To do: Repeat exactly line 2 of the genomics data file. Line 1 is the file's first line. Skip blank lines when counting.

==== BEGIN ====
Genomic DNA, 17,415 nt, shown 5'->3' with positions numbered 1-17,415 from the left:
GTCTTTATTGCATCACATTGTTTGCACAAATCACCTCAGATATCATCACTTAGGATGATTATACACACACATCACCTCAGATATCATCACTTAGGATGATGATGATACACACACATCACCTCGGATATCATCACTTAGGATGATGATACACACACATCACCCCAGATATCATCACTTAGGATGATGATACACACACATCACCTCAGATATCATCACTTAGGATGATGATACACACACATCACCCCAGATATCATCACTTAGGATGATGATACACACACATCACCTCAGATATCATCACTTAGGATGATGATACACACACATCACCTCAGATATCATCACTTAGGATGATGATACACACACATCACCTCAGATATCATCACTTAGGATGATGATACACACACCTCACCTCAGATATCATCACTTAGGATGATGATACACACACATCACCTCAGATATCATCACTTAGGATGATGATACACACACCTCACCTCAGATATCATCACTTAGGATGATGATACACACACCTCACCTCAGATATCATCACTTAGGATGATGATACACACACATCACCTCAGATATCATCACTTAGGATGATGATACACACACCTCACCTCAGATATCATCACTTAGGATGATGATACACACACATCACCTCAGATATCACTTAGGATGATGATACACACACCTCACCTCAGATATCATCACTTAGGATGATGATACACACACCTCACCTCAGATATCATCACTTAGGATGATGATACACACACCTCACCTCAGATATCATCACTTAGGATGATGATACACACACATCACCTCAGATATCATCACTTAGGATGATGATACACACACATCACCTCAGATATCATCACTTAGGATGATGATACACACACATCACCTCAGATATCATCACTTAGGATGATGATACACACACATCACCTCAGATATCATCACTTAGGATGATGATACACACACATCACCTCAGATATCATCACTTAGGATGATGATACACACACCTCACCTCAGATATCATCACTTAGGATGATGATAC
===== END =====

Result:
GTCTTTATTGCATCACATTGTTTGCACAAATCACCTCAGATATCATCACTTAGGATGATTATACACACACATCACCTCAGATATCATCACTTAGGATGATGATGATACACACACATCACCTCGGATATCATCACTTAGGATGATGATACACACACATCACCCCAGATATCATCACTTAGGATGATGATACACACACATCACCTCAGATATCATCACTTAGGATGATGATACACACACATCACCCCAGATATCATCACTTAGGATGATGATACACACACATCACCTCAGATATCATCACTTAGGATGATGATACACACACATCACCTCAGATATCATCACTTAGGATGATGATACACACACATCACCTCAGATATCATCACTTAGGATGATGATACACACACCTCACCTCAGATATCATCACTTAGGATGATGATACACACACATCACCTCAGATATCATCACTTAGGATGATGATACACACACCTCACCTCAGATATCATCACTTAGGATGATGATACACACACCTCACCTCAGATATCATCACTTAGGATGATGATACACACACATCACCTCAGATATCATCACTTAGGATGATGATACACACACCTCACCTCAGATATCATCACTTAGGATGATGATACACACACATCACCTCAGATATCACTTAGGATGATGATACACACACCTCACCTCAGATATCATCACTTAGGATGATGATACACACACCTCACCTCAGATATCATCACTTAGGATGATGATACACACACCTCACCTCAGATATCATCACTTAGGATGATGATACACACACATCACCTCAGATATCATCACTTAGGATGATGATACACACACATCACCTCAGATATCATCACTTAGGATGATGATACACACACATCACCTCAGATATCATCACTTAGGATGATGATACACACACATCACCTCAGATATCATCACTTAGGATGATGATACACACACATCACCTCAGATATCATCACTTAGGATGATGATACACACACCTCACCTCAGATATCATCACTTAGGATGATGATAC